Today’s Stone House menu reflects his passion and upbringing: He points to the crabcakes, which along with the hushpuppies and fried chicken are big hits on the menu. Granted, the version served here might be a little fancier than those back on the farm, what with microgreen garnishes and elevated accompaniments such as roasted lemon remoulade.

“We’re known for great steaks, but we’re really a neighborhood restaurant serving approachable food,” he says. “That’s why a lot of our dishes are a play on things I grew up eating. That fried chicken is my grandmother’s recipe, with a twist.”

Juniper berries, cucumber slices and mint elevate the gin and tonic.

Served on a stoneware platter, the chicken pieces are coated with a rust-colored crust that crumbles at the touch. Hill uses a rice flour breading to keep the seasoned coating extra-thin but flavorful. Inside, the juicy meat is the result of weeklong brining in buttermilk laced with Tabasco. The chicken is served with spiced honey, which provides a sweet-heat element, and finely chopped, firm collard greens zinged with sugar-kissed vinegar. The balance of comforting dishes, including the newly added Texas redfish topped with crawfish gumbo, and steakhouse gems such as chile-rubbed Akaushi flat iron steak with charred shishito peppers, keep a burgeoning audience well-fed. Even on a steamy Tuesday evening, a full house proves the diverse menu is a winner.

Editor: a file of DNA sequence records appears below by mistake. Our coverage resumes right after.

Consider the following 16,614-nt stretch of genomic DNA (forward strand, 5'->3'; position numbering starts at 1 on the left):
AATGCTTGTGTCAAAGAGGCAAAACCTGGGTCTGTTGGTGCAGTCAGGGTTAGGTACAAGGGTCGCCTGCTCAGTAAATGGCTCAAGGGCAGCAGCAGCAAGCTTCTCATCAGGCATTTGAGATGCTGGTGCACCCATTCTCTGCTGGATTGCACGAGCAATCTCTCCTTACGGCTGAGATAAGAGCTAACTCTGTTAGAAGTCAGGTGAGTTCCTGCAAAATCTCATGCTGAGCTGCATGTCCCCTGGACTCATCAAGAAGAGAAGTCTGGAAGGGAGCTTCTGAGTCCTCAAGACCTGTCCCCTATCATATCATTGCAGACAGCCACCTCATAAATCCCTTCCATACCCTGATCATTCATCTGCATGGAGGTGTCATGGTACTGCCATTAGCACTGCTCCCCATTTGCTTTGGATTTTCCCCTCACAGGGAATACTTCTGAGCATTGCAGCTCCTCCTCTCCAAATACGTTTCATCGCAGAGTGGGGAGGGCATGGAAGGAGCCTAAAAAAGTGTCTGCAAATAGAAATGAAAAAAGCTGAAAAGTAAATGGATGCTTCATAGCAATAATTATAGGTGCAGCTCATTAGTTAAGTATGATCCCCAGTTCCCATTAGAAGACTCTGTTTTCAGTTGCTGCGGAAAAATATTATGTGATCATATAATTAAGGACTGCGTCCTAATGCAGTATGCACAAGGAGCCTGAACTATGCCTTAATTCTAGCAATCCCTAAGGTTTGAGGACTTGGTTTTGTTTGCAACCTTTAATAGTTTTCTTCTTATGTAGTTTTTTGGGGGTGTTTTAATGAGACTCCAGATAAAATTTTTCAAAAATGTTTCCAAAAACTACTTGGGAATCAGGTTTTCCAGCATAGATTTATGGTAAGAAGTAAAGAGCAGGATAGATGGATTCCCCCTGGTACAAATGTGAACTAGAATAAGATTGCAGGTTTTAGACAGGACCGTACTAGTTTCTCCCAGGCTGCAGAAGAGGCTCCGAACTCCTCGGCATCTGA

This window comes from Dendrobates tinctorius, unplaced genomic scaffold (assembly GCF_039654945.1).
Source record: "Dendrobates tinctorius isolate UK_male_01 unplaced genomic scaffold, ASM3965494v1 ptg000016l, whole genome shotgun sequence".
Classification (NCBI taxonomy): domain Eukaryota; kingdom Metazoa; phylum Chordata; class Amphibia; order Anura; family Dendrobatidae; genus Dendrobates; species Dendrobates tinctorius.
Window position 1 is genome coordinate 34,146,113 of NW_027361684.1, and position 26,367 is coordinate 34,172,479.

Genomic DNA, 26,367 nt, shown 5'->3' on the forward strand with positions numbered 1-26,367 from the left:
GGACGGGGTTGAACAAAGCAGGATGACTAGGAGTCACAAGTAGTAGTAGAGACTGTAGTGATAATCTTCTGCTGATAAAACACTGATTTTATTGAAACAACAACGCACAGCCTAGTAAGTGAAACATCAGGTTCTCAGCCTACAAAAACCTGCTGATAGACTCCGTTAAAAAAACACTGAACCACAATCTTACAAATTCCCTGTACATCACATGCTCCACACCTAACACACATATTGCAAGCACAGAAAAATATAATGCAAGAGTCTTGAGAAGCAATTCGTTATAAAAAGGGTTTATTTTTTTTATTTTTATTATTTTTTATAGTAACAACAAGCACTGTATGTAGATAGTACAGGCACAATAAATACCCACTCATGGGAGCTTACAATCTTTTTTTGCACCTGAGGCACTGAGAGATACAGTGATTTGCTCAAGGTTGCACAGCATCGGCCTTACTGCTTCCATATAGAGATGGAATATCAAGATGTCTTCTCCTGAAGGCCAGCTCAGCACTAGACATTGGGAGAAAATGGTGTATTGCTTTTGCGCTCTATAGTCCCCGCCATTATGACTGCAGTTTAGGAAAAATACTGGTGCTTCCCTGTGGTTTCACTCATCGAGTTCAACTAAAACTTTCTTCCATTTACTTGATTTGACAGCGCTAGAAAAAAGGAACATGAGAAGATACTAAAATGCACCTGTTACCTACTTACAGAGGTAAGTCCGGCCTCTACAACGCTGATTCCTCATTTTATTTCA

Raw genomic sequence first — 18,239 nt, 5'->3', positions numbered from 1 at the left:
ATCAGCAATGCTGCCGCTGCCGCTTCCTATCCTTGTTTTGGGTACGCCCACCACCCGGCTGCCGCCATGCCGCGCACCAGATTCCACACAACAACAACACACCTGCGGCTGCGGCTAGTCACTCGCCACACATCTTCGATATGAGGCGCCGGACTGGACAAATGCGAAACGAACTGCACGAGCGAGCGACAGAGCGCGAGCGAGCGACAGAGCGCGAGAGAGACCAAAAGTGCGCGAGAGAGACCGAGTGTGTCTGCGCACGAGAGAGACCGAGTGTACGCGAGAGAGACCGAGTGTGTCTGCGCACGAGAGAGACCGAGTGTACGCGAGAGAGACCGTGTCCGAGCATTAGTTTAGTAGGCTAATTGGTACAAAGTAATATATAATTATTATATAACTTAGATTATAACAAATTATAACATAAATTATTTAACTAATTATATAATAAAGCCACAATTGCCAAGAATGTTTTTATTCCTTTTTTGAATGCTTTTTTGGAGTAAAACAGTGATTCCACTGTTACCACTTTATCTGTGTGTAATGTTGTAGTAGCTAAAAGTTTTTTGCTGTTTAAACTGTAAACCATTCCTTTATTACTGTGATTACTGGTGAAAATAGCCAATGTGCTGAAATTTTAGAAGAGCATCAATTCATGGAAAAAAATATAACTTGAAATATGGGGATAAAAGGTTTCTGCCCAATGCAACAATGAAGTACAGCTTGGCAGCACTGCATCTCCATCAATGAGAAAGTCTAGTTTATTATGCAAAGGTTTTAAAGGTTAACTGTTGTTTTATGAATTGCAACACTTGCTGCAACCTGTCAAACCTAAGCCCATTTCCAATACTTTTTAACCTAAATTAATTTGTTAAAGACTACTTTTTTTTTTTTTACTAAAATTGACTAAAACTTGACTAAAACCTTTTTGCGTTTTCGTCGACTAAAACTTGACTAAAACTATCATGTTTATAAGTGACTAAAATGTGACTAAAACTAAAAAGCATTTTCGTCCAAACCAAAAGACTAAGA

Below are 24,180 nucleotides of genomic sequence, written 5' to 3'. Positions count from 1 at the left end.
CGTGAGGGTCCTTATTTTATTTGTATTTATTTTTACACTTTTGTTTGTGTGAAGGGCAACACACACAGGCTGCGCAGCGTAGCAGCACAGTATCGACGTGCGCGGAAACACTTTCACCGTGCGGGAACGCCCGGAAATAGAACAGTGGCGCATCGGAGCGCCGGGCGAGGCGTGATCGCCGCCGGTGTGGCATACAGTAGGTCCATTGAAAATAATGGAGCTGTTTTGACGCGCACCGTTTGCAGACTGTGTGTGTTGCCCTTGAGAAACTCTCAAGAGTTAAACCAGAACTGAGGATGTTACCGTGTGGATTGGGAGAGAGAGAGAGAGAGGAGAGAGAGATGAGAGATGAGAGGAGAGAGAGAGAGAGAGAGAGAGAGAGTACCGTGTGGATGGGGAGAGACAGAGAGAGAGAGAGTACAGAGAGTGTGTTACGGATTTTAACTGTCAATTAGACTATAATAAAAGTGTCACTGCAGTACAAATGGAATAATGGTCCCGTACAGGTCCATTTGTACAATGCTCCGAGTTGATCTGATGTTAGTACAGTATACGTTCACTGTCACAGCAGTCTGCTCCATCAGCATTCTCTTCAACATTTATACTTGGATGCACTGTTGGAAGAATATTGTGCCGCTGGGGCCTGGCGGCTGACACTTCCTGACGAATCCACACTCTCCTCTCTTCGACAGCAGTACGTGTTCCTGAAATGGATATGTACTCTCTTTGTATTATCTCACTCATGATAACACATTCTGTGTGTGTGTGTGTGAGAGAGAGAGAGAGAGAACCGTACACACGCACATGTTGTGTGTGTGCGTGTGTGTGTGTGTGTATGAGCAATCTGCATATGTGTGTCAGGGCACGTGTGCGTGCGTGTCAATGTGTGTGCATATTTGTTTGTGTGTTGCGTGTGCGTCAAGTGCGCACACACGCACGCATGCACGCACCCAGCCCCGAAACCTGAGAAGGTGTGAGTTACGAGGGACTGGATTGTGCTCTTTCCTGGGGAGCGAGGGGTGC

Hill didn’t join Stone House until about three months after opening, though. Owners Paul and Lisa Pardo, who renovated the 1945 landmark to create the restaurant, sought him out a couple of years ago when first hatching their plans. (Hill’s resume includes stints in Las Vegas, Minneapolis, Kansas City and Dallas.) The timing was off, however.

“I met with Paul and really liked him — he’s such a genuine person — but I needed to take care of a family health problem,” says Hill, referring to time he took to be at Jamie’s side during cancer treatment. He worked for himself as a caterer and then cooked take-home meals for families during the pandemic.

The Pardos started up with another chef, who — soon after opening — found a different opportunity that he wanted to pursue. So Paul circled back to Hill, and the timing was right this time. “It’s been a really good situation. We talk about everything on a regular basis. Sean says he’s happy to come to work every single day; he’s working for his future and his family’s future. He expects a lot and gives a lot to his staff. Sean’s been everything we had hoped for and more.”